Chimney sweeping is not a very well known nor well understood profession. Americans are generally unaware sweeps really exist. Most Americans who know of sweeps associate chimney sweeping with19th Century England and the most famous of all the sweeps – “Bert”, Mary Poppins’ friend who danced and sang on the rooftops of London.
But chimney sweeping in America is an important industry. There are literally millions of aging and delapidated chimneys across our country, and nobody knows those chimneys better then the people who service and repair them every day.
Lets start at the beginning – with the first sweeps…
17th Century London had a problem with houses catching fire and entire sections of town going up in flames. London’s residents burned wood year round to cook and heat, and had several chimneys on every home.
No one had their chimneys cleaned – no one knew they should.
Soon they discovered the association between dirty chimneys and the proliferation of house fires, and so began the role of the chimney sweep.
In London they used small boys and girls to climb the insides of the chimneys and use their bodies and brushes to knock down the soot and creosote which fueled the chimney fires. They free-climbed up inside of the dangerous chimneys without the help of ladders or ropes, and spent much of their days in the cold darkness breathing the dust and fumes from the soot and creosote.
These climbing boys and girls were very poor, often wearing rags and eating scraps. They answered to a man called a Sweep Master, who work them hard and gave no rewards.
The Irish, on the other hand, had their own ideas of how a chimney should be cleaned. They would tie a goose by the legs and lower it down the chimney. As the bird flapped furiously with its large wings it would knock loose the soot and creosote from the chimney.This practice helped save children from the task, and popularized the saying “The blacker the bird the cleaner the flue!”.
In early America the same problem of chimney fires existed and the early construction materials of mud and wood chimneys allowed the fires to spread even more quickly.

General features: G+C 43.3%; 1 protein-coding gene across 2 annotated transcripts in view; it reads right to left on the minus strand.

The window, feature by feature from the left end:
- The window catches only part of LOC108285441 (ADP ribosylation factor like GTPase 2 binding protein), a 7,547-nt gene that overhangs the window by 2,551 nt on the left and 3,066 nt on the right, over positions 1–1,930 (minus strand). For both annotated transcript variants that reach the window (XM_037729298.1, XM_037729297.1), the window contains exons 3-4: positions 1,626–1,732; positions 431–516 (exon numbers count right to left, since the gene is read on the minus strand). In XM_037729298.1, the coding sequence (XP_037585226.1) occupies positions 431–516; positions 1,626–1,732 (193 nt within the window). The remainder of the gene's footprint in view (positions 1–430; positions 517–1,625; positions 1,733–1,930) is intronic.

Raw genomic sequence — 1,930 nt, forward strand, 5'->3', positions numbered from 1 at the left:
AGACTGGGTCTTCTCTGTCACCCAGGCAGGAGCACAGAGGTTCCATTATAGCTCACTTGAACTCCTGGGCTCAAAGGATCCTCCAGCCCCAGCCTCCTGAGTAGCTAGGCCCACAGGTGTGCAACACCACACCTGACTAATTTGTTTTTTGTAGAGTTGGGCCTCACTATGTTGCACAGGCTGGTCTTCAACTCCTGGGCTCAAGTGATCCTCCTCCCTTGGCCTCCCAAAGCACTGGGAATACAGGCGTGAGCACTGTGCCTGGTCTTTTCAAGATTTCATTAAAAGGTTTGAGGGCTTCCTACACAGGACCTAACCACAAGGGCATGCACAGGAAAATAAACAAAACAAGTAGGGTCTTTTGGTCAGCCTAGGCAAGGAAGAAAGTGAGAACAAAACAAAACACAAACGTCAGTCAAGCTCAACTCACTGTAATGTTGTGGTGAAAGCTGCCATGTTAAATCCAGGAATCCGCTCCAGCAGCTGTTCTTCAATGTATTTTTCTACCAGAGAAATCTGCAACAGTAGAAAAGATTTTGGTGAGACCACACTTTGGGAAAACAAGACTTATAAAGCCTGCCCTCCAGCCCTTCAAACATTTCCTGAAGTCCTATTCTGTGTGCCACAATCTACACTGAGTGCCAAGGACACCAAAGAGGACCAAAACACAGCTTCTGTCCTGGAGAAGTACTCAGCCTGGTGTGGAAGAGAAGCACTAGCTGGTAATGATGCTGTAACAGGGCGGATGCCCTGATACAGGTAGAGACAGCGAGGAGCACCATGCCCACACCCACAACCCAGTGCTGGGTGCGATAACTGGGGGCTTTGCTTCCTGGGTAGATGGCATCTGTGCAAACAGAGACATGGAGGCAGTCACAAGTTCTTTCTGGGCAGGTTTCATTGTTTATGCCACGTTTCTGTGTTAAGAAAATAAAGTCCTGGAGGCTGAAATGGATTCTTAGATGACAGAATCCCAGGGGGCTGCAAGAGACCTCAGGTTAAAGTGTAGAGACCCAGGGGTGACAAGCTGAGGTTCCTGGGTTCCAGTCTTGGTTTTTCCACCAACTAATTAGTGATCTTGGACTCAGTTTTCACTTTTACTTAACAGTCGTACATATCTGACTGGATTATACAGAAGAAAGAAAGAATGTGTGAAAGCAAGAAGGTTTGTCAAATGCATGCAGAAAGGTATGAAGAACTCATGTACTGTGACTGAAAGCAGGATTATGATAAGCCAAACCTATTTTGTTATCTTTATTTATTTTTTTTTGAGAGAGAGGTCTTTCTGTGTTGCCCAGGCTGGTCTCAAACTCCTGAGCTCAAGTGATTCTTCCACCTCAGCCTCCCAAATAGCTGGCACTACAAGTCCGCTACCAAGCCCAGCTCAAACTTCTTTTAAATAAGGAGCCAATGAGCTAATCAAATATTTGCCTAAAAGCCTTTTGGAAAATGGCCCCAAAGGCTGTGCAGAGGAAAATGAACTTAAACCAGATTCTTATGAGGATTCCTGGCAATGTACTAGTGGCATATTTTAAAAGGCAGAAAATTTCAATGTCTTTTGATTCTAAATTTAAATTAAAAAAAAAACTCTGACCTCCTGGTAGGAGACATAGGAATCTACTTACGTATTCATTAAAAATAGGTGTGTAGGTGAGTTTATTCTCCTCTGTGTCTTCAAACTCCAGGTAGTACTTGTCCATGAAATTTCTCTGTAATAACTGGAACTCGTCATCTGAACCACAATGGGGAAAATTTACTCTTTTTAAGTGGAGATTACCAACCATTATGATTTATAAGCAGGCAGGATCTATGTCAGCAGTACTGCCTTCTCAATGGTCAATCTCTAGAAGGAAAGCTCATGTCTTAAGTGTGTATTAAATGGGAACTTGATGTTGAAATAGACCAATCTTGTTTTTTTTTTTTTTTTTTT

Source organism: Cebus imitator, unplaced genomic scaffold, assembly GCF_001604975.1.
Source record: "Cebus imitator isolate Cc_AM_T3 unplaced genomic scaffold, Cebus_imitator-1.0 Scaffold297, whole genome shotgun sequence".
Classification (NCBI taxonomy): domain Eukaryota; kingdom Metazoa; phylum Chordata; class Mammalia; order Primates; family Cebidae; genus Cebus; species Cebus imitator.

Sweeps were very hard to come by in Colonial America. Chimney sweeps had very low social standing in Europe and the settlers wanted a new start and do better for themselves so no one swept America’s chimneys.
Eventually towns had to offer special contracts and monopolies for sweeps, or use slave children to do the necessary work.
In the early 20th Century, with the advent of oil and gas heating and cooking, the chimney sweeping profession fell by the waist side in America. People no longer used their fireplaces for cooking and heating, instead relying on imported fuels.
That all changed during the energy crisis of the 1970’s. Americans looked to alternatives for heating their homes to help sever their reliance on foreign fuels. They turned back to our own naturally restorable resource of wood for fireplaces, woodstoves, and woodheaters.
With the resurgence of wood burning came the resurgence of chimney sweeping – except chimney sweeping had gone through many changes and has become a safe and profitable profession.
With the use of modern vacuums, equipment, safety devices and products, todays sweeps no longer expose themselves to the dangerous creosote. Powerful vacuums keep the home completely soot and dust free!
And as chimney sweeps cleaned America’s chimneys, they began to see what poor shape many chimneys were in. This led to very modern repair and restoration techniques, space-age materials for relining older and unsafe chimneys, and the advent of a yearly service program to maintain and keep safe the chimneys of those customers who realize the importance of sweeping.
Todays gas burning appliances have specific venting requirements whichare rarely met upon installation and the chimney sweep industry hasonce again taken up the slack and developed high-tech relining materials to properly match todays high efficiency furnace with their outdated chimneys.
Chimney sweeps remain a relied upon member of the community in Americaand Europe. Unlike in America, yearly chimney cleaning and inspectionsare often required by European law. In America it is “buyer-beware”,and the responsibility is left to the homeowner.